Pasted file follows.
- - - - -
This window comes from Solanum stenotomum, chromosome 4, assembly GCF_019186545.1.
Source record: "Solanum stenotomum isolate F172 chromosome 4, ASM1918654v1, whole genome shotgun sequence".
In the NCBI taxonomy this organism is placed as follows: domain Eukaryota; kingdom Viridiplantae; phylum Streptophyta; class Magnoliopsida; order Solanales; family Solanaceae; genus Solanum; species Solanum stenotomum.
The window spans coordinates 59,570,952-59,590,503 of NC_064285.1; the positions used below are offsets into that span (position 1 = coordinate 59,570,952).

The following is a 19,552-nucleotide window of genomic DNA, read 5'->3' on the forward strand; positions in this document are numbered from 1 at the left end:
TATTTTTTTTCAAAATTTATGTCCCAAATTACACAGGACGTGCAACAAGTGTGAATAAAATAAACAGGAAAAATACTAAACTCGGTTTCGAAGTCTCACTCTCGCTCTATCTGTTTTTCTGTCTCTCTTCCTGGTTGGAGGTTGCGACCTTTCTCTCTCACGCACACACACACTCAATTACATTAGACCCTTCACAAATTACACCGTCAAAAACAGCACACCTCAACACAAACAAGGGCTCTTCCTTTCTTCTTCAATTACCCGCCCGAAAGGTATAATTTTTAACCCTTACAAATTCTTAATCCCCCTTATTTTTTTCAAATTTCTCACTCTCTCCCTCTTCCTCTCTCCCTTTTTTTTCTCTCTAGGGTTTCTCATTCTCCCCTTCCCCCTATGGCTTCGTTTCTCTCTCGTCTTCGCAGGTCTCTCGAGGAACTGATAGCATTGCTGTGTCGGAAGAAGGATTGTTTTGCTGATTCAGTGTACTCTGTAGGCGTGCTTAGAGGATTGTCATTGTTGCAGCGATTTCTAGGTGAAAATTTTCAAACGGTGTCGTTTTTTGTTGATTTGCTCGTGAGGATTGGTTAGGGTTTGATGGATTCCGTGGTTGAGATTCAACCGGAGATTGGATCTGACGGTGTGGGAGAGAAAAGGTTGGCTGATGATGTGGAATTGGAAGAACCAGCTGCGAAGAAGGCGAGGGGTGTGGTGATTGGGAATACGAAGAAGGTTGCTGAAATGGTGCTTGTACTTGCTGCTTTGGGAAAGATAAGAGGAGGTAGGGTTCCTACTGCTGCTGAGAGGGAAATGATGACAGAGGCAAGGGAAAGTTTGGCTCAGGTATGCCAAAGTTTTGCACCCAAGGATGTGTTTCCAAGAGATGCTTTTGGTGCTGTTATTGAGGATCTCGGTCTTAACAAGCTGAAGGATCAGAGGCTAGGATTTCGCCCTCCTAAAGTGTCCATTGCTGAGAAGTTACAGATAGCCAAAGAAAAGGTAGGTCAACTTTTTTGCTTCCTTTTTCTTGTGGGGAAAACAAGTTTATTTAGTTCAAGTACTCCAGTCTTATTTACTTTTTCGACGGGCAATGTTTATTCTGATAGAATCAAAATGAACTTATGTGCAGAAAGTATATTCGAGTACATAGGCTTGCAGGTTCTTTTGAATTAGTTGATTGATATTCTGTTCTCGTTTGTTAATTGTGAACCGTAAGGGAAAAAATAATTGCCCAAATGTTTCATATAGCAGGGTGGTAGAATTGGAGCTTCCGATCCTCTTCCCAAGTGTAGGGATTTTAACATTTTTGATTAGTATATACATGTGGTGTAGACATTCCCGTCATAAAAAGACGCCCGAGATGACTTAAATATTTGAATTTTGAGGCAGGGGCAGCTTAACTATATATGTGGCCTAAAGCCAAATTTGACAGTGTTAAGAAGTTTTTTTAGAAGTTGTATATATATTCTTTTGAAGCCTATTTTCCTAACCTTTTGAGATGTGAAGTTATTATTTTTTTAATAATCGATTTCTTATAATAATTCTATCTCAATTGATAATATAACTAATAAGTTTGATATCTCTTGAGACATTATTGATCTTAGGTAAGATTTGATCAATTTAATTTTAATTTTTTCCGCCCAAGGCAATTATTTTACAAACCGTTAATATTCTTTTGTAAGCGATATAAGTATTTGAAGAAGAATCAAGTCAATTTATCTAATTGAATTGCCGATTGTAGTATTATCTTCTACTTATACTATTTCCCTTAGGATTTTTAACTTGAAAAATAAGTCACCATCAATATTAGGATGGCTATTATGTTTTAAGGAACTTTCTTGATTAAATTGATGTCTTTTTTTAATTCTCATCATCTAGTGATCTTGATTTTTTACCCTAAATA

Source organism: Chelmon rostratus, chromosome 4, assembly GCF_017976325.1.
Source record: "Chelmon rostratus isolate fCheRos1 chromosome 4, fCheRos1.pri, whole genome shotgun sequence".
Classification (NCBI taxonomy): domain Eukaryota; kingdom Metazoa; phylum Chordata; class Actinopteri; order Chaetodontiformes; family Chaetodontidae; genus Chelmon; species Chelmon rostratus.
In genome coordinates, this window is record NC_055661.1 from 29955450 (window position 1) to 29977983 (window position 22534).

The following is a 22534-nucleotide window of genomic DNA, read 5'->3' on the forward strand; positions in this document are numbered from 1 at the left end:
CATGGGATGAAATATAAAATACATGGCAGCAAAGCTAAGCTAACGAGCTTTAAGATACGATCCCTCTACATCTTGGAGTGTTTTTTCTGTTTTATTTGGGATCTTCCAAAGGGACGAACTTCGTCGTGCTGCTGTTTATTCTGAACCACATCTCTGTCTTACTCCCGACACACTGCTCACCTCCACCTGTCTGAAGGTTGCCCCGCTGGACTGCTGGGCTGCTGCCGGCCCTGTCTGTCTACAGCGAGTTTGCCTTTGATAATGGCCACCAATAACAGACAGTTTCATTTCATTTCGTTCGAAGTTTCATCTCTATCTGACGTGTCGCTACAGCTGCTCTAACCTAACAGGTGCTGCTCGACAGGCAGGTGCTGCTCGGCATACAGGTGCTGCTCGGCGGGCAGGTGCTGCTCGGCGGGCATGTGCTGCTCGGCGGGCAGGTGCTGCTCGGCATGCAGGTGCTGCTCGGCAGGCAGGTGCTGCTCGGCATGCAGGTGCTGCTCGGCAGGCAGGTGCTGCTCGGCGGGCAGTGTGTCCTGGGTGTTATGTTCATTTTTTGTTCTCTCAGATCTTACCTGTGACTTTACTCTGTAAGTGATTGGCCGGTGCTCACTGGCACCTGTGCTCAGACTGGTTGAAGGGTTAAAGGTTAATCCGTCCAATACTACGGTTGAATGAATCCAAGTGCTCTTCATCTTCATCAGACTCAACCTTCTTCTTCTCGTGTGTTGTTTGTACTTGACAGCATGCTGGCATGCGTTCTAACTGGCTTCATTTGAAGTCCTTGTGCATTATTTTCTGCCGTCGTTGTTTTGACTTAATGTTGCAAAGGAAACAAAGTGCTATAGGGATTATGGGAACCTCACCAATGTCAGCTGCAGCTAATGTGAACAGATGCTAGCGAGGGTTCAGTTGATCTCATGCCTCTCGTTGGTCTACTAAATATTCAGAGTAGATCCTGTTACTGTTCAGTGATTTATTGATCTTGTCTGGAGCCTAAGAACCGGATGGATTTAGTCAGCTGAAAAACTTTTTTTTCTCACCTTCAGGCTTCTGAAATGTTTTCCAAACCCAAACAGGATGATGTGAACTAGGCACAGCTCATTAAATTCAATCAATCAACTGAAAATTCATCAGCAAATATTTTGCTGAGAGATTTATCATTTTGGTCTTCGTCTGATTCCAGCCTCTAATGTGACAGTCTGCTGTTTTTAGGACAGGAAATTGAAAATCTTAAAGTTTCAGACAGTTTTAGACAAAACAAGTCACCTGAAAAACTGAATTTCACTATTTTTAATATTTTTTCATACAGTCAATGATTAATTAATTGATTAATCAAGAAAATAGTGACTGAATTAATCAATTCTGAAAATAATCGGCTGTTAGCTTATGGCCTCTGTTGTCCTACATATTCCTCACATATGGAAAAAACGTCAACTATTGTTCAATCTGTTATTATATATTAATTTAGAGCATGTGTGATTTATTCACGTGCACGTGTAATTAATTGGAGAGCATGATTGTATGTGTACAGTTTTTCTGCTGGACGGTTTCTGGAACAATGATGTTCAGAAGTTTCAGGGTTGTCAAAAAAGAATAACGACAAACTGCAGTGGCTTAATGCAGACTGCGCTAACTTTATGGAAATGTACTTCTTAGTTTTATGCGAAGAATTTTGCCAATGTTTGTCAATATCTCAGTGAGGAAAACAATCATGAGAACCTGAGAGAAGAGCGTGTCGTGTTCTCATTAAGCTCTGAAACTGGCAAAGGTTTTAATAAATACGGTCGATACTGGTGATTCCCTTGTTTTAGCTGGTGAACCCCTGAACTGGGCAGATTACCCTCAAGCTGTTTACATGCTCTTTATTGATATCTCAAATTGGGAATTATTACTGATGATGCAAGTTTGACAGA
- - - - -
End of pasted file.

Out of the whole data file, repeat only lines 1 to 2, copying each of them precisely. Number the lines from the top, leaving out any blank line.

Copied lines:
This window comes from Solanum stenotomum, chromosome 4, assembly GCF_019186545.1.
Source record: "Solanum stenotomum isolate F172 chromosome 4, ASM1918654v1, whole genome shotgun sequence".